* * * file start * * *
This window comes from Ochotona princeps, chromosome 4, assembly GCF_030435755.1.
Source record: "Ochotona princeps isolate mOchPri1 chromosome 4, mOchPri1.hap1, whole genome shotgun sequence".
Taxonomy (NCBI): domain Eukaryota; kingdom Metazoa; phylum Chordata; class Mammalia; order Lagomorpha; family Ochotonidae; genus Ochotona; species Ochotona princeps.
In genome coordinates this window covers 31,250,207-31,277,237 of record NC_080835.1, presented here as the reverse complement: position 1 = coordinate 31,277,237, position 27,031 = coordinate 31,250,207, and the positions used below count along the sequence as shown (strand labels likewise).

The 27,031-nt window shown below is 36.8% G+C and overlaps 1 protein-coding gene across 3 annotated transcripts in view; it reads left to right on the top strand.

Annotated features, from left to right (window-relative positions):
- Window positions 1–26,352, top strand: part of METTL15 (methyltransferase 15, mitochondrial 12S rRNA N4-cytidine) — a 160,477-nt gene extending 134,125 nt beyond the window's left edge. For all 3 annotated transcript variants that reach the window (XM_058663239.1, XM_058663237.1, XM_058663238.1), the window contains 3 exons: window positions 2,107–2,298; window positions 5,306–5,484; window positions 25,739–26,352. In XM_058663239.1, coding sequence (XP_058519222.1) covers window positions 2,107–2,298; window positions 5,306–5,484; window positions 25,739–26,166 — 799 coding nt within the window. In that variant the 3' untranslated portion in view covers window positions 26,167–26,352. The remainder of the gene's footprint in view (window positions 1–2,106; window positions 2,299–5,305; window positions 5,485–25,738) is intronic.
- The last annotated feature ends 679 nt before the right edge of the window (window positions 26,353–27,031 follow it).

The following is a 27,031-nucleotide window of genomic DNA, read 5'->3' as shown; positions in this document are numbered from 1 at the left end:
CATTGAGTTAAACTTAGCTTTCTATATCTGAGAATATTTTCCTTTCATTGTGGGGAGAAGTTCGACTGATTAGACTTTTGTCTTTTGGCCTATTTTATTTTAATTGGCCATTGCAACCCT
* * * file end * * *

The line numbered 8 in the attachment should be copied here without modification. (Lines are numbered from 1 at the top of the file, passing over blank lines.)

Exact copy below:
- The last annotated feature ends 679 nt before the right edge of the window (window positions 26,353–27,031 follow it).